In the Harvard case, Blum's group argued the school held Asian applicants to a higher standards than Black or Hispanic applicants. Ultimately, U.S. District Judge Allison Burroughs ruled that Harvard's admissions criteria, which considered race among several factors but didn't impose a quota, was sufficiently narrow to pass constitutional muster.
In 2020, the U.S. Court of Appeals for the 1st Circuit affirmed that ruling. Blum's group has petitioned the U.S. Supreme Court to review the case, which remains pending.
The Supreme Court was asked in briefs to overturn a 2003 case, Grutter v. Bollinger, which upheld the admissions framework at the University of Michigan's law school that considered race among several factors. The high court held in that case that narrowly tailored considerations of race in admissions can legitimately further a school's compelling interest in fostering educational benefits that come from diversity and don't violate equal protection.
AFBR distinguished the admissions policies that survived judicial scrutiny from Nasdaq's rule, which the group said goes beyond those permissible, narrow considerations of diversity and instead imposes an unlawful quota.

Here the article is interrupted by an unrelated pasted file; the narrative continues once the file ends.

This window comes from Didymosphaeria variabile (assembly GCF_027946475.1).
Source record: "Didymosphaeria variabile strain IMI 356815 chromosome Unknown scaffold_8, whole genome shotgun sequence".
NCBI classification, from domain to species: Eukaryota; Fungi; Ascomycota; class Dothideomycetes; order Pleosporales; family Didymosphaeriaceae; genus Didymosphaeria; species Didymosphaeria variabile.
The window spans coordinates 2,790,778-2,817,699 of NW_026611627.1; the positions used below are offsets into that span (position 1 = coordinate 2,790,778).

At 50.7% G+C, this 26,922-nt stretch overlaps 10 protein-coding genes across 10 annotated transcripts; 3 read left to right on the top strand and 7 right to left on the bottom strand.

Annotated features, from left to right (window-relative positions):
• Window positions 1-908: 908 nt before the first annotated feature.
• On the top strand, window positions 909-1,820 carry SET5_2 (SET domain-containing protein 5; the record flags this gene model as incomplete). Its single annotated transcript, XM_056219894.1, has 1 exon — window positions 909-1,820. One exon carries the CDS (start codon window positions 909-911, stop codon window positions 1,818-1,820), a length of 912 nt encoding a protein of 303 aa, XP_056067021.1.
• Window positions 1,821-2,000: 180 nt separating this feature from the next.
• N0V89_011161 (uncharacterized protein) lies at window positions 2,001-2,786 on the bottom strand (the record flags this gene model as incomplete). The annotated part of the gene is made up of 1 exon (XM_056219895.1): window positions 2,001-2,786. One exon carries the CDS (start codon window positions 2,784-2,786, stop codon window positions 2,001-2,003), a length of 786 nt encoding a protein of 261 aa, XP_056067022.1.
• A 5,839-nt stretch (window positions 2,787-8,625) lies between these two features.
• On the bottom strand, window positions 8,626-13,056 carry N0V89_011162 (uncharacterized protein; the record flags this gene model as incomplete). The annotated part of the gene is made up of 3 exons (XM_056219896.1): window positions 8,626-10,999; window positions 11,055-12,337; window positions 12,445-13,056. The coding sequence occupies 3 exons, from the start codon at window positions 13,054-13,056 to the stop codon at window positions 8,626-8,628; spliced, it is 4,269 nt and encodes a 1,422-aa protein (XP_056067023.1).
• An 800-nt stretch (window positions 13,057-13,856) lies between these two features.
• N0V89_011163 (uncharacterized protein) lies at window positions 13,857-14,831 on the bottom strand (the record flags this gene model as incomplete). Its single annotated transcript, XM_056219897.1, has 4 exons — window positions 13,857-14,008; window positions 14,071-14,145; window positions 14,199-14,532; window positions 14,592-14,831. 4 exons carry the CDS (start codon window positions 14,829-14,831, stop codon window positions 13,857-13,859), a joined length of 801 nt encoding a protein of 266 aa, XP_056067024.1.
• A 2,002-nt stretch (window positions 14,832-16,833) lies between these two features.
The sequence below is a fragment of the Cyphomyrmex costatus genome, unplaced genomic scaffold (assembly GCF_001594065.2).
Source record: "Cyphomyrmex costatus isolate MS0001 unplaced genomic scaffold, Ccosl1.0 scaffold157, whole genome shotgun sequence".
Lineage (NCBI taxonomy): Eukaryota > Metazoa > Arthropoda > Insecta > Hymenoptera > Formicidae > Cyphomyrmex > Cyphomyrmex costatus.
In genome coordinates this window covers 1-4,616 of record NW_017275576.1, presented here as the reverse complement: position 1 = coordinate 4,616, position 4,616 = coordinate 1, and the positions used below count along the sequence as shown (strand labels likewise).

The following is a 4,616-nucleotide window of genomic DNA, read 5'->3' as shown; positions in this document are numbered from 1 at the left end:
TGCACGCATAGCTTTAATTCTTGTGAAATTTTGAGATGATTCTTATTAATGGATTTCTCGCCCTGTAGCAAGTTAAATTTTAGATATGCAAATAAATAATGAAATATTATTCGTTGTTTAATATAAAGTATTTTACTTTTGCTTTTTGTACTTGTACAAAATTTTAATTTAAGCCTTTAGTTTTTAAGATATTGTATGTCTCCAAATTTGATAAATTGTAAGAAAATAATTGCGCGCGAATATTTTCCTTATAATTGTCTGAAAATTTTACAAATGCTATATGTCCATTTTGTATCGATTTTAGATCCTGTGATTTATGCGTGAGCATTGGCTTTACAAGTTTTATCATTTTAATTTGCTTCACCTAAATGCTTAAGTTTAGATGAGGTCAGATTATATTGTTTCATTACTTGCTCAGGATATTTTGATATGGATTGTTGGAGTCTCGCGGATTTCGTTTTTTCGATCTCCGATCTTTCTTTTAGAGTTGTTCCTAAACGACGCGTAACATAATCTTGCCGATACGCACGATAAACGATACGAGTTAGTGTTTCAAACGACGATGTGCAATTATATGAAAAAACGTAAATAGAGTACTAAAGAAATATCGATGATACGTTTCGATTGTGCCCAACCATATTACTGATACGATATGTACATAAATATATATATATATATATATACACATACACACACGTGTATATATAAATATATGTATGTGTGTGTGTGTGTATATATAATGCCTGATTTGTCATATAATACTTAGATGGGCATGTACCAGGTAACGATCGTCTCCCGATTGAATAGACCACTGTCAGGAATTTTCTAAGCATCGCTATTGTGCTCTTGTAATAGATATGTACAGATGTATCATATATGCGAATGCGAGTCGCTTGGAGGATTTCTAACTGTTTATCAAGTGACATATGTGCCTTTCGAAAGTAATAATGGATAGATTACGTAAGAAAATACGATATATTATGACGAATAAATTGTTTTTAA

Blum, 69, who spoke from Maine where he lives part of the year, is not an attorney. His organization also filed a separate federal lawsuit in July challenging two California laws that mandate gender diversity for public companies based in the state.
Those who sit on corporate boards, however, are increasingly touting the value of having diverse leadership that mirrors the company's employees, customers, and other stakeholders.
“I'd rather have diverse perspectives around the board table in this world of constant change versus a homogeneous group of people who think alike with similar backgrounds and life experiences,” said Nora Denzel, a retired Silicon Valley executive who served as interim CEO of video retailer Redbox. Denzel has also held seats on boards including at NortonLifeLock Inc. and Swedish telecommunications company Ericsson. She became a board member of the National Association of Corporate Directors in July.
“Serving on both California-based and non-U.S. boards where diversity mandates have been underway for a while, my experience is it feels odd at first, and then once the board is more diverse you can't imagine it any other way,” Denzel said.
The dominant corporate philosophy has now shifted from “should we diversify” to “how fast can we diversify” as business leaders are recognizing that diverse boards can drive better outcomes for shareholders and make companies more sustainable in the long run, according to Denzel.
“I don't think it's an onerous ask, but I do think it's good for business.”
Nasdaq declined to comment.
Sarah Wynn contributed to this report.